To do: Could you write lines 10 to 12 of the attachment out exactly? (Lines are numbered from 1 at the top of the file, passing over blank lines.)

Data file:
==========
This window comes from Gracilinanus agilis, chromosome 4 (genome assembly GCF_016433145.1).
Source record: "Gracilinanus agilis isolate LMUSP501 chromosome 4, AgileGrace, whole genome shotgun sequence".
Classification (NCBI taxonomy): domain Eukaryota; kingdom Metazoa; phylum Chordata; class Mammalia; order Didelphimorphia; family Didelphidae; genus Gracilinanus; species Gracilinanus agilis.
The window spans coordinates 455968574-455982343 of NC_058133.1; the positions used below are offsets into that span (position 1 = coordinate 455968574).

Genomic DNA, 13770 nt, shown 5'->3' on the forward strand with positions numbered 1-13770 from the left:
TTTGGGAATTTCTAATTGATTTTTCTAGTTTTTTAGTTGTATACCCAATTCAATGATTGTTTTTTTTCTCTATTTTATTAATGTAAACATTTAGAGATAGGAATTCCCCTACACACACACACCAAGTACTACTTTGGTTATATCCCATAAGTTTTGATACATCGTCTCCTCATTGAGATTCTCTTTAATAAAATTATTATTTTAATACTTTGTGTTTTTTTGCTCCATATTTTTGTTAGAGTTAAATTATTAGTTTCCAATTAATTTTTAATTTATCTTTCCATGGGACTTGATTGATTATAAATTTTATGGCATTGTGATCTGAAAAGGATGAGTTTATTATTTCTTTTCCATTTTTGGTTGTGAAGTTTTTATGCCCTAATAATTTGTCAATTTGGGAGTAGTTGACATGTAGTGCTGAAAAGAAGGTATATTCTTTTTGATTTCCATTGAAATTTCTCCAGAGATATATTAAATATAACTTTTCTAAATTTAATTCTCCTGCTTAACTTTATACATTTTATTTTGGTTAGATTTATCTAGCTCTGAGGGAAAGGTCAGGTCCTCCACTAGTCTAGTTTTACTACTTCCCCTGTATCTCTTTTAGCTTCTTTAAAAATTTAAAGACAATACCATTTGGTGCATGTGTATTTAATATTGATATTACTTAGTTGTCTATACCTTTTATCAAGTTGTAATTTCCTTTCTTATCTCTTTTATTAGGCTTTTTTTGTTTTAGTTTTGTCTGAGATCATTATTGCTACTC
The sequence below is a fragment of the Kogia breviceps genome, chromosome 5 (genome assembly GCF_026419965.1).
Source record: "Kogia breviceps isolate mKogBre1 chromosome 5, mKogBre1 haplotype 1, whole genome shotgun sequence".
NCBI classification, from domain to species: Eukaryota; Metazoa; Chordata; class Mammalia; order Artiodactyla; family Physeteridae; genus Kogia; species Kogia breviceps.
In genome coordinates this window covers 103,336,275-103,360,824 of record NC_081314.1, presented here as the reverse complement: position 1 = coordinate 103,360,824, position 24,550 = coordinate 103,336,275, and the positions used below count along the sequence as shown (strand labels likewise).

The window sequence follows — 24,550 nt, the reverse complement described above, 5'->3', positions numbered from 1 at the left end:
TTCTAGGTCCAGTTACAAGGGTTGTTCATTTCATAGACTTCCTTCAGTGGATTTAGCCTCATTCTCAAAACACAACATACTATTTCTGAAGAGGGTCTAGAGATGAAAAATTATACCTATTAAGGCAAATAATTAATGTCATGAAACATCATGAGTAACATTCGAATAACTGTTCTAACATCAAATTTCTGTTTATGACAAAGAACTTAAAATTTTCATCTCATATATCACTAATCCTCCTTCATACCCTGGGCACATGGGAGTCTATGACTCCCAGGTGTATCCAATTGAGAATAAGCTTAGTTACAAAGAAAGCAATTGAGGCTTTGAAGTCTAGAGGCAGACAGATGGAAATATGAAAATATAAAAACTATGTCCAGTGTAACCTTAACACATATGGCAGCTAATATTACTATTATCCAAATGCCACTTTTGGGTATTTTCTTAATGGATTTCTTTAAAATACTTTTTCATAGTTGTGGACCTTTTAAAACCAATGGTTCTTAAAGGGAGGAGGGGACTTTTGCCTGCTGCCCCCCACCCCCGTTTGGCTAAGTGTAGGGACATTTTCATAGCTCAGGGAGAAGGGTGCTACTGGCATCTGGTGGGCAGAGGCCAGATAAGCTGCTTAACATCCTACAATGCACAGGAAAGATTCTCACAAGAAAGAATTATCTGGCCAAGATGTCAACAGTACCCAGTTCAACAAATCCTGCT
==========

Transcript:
In genome coordinates this window covers 103,336,275-103,360,824 of record NC_081314.1, presented here as the reverse complement: position 1 = coordinate 103,360,824, position 24,550 = coordinate 103,336,275, and the positions used below count along the sequence as shown (strand labels likewise).

The window sequence follows — 24,550 nt, the reverse complement described above, 5'->3', positions numbered from 1 at the left end:
TTCTAGGTCCAGTTACAAGGGTTGTTCATTTCATAGACTTCCTTCAGTGGATTTAGCCTCATTCTCAAAACACAACATACTATTTCTGAAGAGGGTCTAGAGATGAAAAATTATACCTATTAAGGCAAATAATTAATGTCATGAAACATCATGAGTAACATTCGAATAACTGTTCTAACATCAAATTTCTGTTTATGACAAAGAACTTAAAATTTTCATCTCATATATCACTAATCCTCCTTCATACCCTGGGCACATGGGAGTCTATGACTCCCAGGTGTATCCAATTGAGAATAAGCTTAGTTACAAAGAAAGCAATTGAGGCTTTGAAGTCTAGAGGCAGACAGATGGAAATATGAAAATATAAAAACTATGTCCAGTGTAACCTTAACACATATGGCAGCTAATATTACTATTATCCAAATGCCACTTTTGGGTATTTTCTTAATGGATTTCTTTAAAATACTTTTTCATAGTTGTGGACCTTTTAAAACCAATGGTTCTTAAAGGGAGGAGGGGACTTTTGCCTGCTGCCCCCCACCCCCGTTTGGCTAAGTGTAGGGACATTTTCATAGCTCAGGGAGAAGGGTGCTACTGGCATCTGGTGGGCAGAGGCCAGATAAGCTGCTTAACATCCTACAATGCACAGGAAAGATTCTCACAAGAAAGAATTATCTGGCCAAGATGTCAACAGTACCCAGTTCAACAAATCCTGCT